Only seven banks failed the European stress test results for financial institutions. The question remains whether the test has done enough to ensure the strength of European financial institutions.

The banking sector's perceived fragility has made a significant contribution to the recent bout of financial market volatility.

Investors have become increasingly concerned that bank balance sheets are vulnerable to shocks – a reasonable assumption given the tumultuous experiences of the past three years. In response, the Committee of European Banking Supervisors, a unit within the European Union, has conducted stress tests on 91 banks.

However, even before the results of the stress test were announced, Unicredit analysts said that the results run a good chance of being a non-event, even if there is an immediate positive reaction when investors feel relief over the positive results.

"In our view, it appears to be great ballyhoo, politically orchestrated with respect to the scope of the test and details of the release to make sure: (a) no relevant institution fails the procedure, and (b) investors still believe the scenarios are vigorous enough to be reliable indicators of the strength of the institutions," Unicredit analysts said.

Unicredit added that even some of the worst positioned banks — e.g., German Landesbanken and Spanish cajas — are rumored to get a "pass."

The pass has led to discussions around the credibility of the test. For starters, the test, while rigorous, fails to test for a sovereign debt default, despite the fact that the Greece sovereign debt crisis exposes banks to sovereign default events.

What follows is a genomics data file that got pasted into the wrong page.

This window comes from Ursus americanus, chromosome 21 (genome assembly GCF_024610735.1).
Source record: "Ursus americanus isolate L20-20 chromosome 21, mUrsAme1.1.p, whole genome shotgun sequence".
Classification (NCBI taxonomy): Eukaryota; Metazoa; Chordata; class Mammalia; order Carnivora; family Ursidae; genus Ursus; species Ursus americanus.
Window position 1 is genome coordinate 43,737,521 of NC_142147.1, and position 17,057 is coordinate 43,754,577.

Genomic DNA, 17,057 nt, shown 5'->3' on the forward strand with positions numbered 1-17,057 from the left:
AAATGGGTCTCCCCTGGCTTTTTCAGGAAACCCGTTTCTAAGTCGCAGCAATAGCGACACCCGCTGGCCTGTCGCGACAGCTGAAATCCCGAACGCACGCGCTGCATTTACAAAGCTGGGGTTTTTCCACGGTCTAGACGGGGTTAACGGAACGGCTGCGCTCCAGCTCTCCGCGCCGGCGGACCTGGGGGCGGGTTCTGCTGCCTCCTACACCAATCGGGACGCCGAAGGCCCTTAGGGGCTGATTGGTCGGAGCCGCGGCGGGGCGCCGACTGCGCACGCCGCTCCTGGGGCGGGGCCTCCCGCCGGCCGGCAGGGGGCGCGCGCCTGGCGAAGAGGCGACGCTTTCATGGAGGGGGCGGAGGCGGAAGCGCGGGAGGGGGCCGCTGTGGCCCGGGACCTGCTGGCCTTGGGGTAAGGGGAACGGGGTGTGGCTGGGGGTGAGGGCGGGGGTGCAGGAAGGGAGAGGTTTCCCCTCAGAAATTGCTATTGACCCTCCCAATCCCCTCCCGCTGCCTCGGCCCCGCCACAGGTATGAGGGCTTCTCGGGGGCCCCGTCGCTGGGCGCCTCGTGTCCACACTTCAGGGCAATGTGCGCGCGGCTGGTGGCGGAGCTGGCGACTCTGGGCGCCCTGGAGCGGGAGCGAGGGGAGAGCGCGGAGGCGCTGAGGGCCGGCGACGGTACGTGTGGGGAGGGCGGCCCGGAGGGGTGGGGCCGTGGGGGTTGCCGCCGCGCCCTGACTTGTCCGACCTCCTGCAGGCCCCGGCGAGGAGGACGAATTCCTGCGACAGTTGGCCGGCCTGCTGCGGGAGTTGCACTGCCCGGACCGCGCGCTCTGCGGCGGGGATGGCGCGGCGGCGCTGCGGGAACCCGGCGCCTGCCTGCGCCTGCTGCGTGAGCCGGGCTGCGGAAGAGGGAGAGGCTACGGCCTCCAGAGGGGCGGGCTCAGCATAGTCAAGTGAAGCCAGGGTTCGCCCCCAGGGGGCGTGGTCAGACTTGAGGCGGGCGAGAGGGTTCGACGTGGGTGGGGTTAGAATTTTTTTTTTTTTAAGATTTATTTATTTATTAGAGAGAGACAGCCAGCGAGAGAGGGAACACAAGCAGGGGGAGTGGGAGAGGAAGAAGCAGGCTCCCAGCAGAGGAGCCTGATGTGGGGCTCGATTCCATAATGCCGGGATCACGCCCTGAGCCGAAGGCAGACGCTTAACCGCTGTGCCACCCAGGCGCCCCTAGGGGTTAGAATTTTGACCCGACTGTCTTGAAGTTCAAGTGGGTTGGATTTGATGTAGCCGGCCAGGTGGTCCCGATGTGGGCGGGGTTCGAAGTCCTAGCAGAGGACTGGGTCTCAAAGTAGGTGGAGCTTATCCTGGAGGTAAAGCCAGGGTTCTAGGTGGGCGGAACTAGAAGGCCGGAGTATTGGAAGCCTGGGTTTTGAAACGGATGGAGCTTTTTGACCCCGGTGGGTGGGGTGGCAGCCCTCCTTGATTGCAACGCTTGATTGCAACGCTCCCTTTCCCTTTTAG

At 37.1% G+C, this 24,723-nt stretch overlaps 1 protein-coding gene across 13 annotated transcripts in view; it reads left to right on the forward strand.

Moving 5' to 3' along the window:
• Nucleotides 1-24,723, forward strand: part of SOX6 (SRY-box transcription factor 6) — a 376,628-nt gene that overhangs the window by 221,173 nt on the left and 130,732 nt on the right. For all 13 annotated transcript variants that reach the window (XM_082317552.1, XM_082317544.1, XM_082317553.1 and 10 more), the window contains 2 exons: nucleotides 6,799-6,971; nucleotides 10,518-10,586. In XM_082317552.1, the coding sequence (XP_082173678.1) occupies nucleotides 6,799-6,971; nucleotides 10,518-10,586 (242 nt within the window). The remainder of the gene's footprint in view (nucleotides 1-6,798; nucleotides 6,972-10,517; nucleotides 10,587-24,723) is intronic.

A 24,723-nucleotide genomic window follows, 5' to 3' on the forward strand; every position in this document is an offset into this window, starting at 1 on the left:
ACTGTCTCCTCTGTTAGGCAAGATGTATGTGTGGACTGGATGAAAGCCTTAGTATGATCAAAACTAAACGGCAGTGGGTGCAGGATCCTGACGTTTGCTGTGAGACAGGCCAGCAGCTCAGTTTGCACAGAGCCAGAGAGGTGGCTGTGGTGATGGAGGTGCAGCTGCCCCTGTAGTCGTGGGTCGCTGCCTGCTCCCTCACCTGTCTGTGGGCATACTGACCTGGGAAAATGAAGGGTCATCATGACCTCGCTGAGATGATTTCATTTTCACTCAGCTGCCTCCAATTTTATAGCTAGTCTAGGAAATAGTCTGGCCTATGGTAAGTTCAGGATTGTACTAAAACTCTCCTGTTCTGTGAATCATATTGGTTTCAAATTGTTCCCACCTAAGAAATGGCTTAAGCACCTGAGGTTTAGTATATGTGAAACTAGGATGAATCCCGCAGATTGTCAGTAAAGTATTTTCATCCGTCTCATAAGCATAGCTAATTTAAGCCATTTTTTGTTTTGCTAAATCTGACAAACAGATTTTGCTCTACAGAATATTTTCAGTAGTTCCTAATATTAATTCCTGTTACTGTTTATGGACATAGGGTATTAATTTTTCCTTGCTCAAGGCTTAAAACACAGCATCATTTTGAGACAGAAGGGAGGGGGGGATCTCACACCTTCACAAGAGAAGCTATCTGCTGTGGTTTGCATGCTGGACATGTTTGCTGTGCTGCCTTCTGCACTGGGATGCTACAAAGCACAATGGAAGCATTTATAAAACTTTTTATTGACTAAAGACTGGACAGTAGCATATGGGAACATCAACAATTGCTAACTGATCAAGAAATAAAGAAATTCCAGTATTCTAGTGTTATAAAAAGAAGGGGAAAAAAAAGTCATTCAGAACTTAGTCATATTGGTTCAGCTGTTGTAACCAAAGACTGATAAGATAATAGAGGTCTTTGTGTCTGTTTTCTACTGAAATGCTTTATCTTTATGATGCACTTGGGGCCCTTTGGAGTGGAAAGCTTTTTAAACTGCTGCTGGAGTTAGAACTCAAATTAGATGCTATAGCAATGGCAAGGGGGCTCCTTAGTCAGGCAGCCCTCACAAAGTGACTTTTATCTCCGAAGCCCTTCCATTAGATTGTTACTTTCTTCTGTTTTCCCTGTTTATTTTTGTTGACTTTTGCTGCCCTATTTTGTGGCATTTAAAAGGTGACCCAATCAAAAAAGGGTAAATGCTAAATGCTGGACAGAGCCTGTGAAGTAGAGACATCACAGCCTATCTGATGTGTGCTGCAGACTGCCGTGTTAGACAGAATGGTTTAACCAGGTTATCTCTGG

It also does not ensure that banks hold sufficient liquid assets so they can meet future payment obligations and fund their ongoing activities, a Dow Jones report said. 

Unicredit analysts said that there is some doubt that the actual "stress" applied is actually high enough, even when some banks are failing such as Hypo Real Estate.

The procedure, however, does bode well for ABS asset as it increases transparency for buyers.

"From an ABS perspective, some originators might benefit from today's stress test results," said the Unicredit analysts.

Markit analysts said that bank spreads have been tightening in recent weeks amid tentative optimism that the tests will ease concerns about banks' balance sheet weakness, at least for the near time being.

Next week will be the busiest for second quarter earnings season for European companies. Societe Generale analysts said that the earnings season thus far is showing good progress.

Although there have been a few disappointments, overall 66% of European companies have beaten expectations with a similar amount posting positive earnings growth.

"If the earnings season continues like this, risk appetite will remain on the rise and credit spreads should continue to inch tighter," SocGen analysts said.

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